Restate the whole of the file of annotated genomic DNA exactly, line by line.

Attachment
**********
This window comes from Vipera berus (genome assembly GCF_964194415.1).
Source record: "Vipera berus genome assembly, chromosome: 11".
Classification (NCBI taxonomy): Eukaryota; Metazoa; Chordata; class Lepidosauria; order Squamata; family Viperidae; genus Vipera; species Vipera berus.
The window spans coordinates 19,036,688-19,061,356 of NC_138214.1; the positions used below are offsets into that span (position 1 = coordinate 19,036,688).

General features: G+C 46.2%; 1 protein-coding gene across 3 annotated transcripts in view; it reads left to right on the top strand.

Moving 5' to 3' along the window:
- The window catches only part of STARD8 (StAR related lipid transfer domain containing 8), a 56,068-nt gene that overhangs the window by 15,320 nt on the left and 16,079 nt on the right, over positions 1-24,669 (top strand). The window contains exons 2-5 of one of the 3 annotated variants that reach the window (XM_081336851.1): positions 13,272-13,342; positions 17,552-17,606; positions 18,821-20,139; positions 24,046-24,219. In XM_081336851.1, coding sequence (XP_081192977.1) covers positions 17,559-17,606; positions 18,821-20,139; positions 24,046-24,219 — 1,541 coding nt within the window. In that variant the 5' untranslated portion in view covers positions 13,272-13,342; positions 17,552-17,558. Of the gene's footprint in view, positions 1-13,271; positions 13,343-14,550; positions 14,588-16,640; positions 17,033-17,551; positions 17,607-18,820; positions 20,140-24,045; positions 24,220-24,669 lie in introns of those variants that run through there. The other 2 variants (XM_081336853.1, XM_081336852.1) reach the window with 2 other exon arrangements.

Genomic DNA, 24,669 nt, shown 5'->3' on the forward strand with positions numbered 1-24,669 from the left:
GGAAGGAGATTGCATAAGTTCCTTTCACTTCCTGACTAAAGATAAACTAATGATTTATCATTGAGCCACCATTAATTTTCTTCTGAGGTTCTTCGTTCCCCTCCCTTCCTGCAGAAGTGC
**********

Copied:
This window comes from Vipera berus (genome assembly GCF_964194415.1).
Source record: "Vipera berus genome assembly, chromosome: 11".
Classification (NCBI taxonomy): Eukaryota; Metazoa; Chordata; class Lepidosauria; order Squamata; family Viperidae; genus Vipera; species Vipera berus.
The window spans coordinates 19,036,688-19,061,356 of NC_138214.1; the positions used below are offsets into that span (position 1 = coordinate 19,036,688).

General features: G+C 46.2%; 1 protein-coding gene across 3 annotated transcripts in view; it reads left to right on the top strand.

Moving 5' to 3' along the window:
- The window catches only part of STARD8 (StAR related lipid transfer domain containing 8), a 56,068-nt gene that overhangs the window by 15,320 nt on the left and 16,079 nt on the right, over positions 1-24,669 (top strand). The window contains exons 2-5 of one of the 3 annotated variants that reach the window (XM_081336851.1): positions 13,272-13,342; positions 17,552-17,606; positions 18,821-20,139; positions 24,046-24,219. In XM_081336851.1, coding sequence (XP_081192977.1) covers positions 17,559-17,606; positions 18,821-20,139; positions 24,046-24,219 — 1,541 coding nt within the window. In that variant the 5' untranslated portion in view covers positions 13,272-13,342; positions 17,552-17,558. Of the gene's footprint in view, positions 1-13,271; positions 13,343-14,550; positions 14,588-16,640; positions 17,033-17,551; positions 17,607-18,820; positions 20,140-24,045; positions 24,220-24,669 lie in introns of those variants that run through there. The other 2 variants (XM_081336853.1, XM_081336852.1) reach the window with 2 other exon arrangements.

Genomic DNA, 24,669 nt, shown 5'->3' on the forward strand with positions numbered 1-24,669 from the left:
GGAAGGAGATTGCATAAGTTCCTTTCACTTCCTGACTAAAGATAAACTAATGATTTATCATTGAGCCACCATTAATTTTCTTCTGAGGTTCTTCGTTCCCCTCCCTTCCTGCAGAAGTGC